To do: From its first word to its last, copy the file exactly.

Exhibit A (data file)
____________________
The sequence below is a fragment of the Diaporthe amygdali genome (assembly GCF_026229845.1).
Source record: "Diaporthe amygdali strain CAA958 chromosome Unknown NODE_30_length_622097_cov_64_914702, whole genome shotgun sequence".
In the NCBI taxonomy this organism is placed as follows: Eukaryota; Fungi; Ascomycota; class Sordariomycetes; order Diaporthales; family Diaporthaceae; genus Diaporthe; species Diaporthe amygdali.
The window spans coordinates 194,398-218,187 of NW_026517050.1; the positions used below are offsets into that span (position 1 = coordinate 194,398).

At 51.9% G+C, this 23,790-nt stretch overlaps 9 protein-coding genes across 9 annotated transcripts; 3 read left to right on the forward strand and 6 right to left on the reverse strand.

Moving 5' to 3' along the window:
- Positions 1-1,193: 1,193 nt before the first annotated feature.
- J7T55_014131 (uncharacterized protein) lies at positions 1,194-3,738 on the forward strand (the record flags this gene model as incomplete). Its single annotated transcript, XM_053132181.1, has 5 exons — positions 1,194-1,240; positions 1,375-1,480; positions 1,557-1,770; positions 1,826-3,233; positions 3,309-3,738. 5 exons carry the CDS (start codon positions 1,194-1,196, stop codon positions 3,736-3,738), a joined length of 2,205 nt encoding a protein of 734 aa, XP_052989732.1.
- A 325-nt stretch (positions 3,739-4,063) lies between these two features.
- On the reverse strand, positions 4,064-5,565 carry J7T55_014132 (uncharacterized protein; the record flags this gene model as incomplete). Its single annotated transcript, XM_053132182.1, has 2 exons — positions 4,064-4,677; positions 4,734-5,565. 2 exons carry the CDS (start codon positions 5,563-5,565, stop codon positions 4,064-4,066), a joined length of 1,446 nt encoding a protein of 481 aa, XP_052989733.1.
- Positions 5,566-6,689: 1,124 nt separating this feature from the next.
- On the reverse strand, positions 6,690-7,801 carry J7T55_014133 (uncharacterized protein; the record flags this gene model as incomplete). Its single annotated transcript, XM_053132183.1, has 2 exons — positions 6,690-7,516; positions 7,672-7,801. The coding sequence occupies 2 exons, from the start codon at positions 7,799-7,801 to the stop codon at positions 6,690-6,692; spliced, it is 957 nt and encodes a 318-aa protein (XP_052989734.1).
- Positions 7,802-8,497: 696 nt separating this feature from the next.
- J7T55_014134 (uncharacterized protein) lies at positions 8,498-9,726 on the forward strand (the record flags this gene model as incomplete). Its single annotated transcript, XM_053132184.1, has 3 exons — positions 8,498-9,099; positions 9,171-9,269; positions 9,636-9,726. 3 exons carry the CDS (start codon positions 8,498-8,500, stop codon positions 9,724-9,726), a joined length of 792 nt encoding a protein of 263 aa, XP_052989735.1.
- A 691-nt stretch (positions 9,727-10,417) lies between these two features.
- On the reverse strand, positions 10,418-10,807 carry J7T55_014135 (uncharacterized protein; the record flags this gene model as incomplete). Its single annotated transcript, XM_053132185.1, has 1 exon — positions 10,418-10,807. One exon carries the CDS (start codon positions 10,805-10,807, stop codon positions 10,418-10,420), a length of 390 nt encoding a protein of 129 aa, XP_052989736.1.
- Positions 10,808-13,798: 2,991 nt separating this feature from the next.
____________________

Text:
The sequence below is a fragment of the Diaporthe amygdali genome (assembly GCF_026229845.1).
Source record: "Diaporthe amygdali strain CAA958 chromosome Unknown NODE_30_length_622097_cov_64_914702, whole genome shotgun sequence".
In the NCBI taxonomy this organism is placed as follows: Eukaryota; Fungi; Ascomycota; class Sordariomycetes; order Diaporthales; family Diaporthaceae; genus Diaporthe; species Diaporthe amygdali.
The window spans coordinates 194,398-218,187 of NW_026517050.1; the positions used below are offsets into that span (position 1 = coordinate 194,398).

At 51.9% G+C, this 23,790-nt stretch overlaps 9 protein-coding genes across 9 annotated transcripts; 3 read left to right on the forward strand and 6 right to left on the reverse strand.

Moving 5' to 3' along the window:
- Positions 1-1,193: 1,193 nt before the first annotated feature.
- J7T55_014131 (uncharacterized protein) lies at positions 1,194-3,738 on the forward strand (the record flags this gene model as incomplete). Its single annotated transcript, XM_053132181.1, has 5 exons — positions 1,194-1,240; positions 1,375-1,480; positions 1,557-1,770; positions 1,826-3,233; positions 3,309-3,738. 5 exons carry the CDS (start codon positions 1,194-1,196, stop codon positions 3,736-3,738), a joined length of 2,205 nt encoding a protein of 734 aa, XP_052989732.1.
- A 325-nt stretch (positions 3,739-4,063) lies between these two features.
- On the reverse strand, positions 4,064-5,565 carry J7T55_014132 (uncharacterized protein; the record flags this gene model as incomplete). Its single annotated transcript, XM_053132182.1, has 2 exons — positions 4,064-4,677; positions 4,734-5,565. 2 exons carry the CDS (start codon positions 5,563-5,565, stop codon positions 4,064-4,066), a joined length of 1,446 nt encoding a protein of 481 aa, XP_052989733.1.
- Positions 5,566-6,689: 1,124 nt separating this feature from the next.
- On the reverse strand, positions 6,690-7,801 carry J7T55_014133 (uncharacterized protein; the record flags this gene model as incomplete). Its single annotated transcript, XM_053132183.1, has 2 exons — positions 6,690-7,516; positions 7,672-7,801. The coding sequence occupies 2 exons, from the start codon at positions 7,799-7,801 to the stop codon at positions 6,690-6,692; spliced, it is 957 nt and encodes a 318-aa protein (XP_052989734.1).
- Positions 7,802-8,497: 696 nt separating this feature from the next.
- J7T55_014134 (uncharacterized protein) lies at positions 8,498-9,726 on the forward strand (the record flags this gene model as incomplete). Its single annotated transcript, XM_053132184.1, has 3 exons — positions 8,498-9,099; positions 9,171-9,269; positions 9,636-9,726. 3 exons carry the CDS (start codon positions 8,498-8,500, stop codon positions 9,724-9,726), a joined length of 792 nt encoding a protein of 263 aa, XP_052989735.1.
- A 691-nt stretch (positions 9,727-10,417) lies between these two features.
- On the reverse strand, positions 10,418-10,807 carry J7T55_014135 (uncharacterized protein; the record flags this gene model as incomplete). Its single annotated transcript, XM_053132185.1, has 1 exon — positions 10,418-10,807. One exon carries the CDS (start codon positions 10,805-10,807, stop codon positions 10,418-10,420), a length of 390 nt encoding a protein of 129 aa, XP_052989736.1.
- Positions 10,808-13,798: 2,991 nt separating this feature from the next.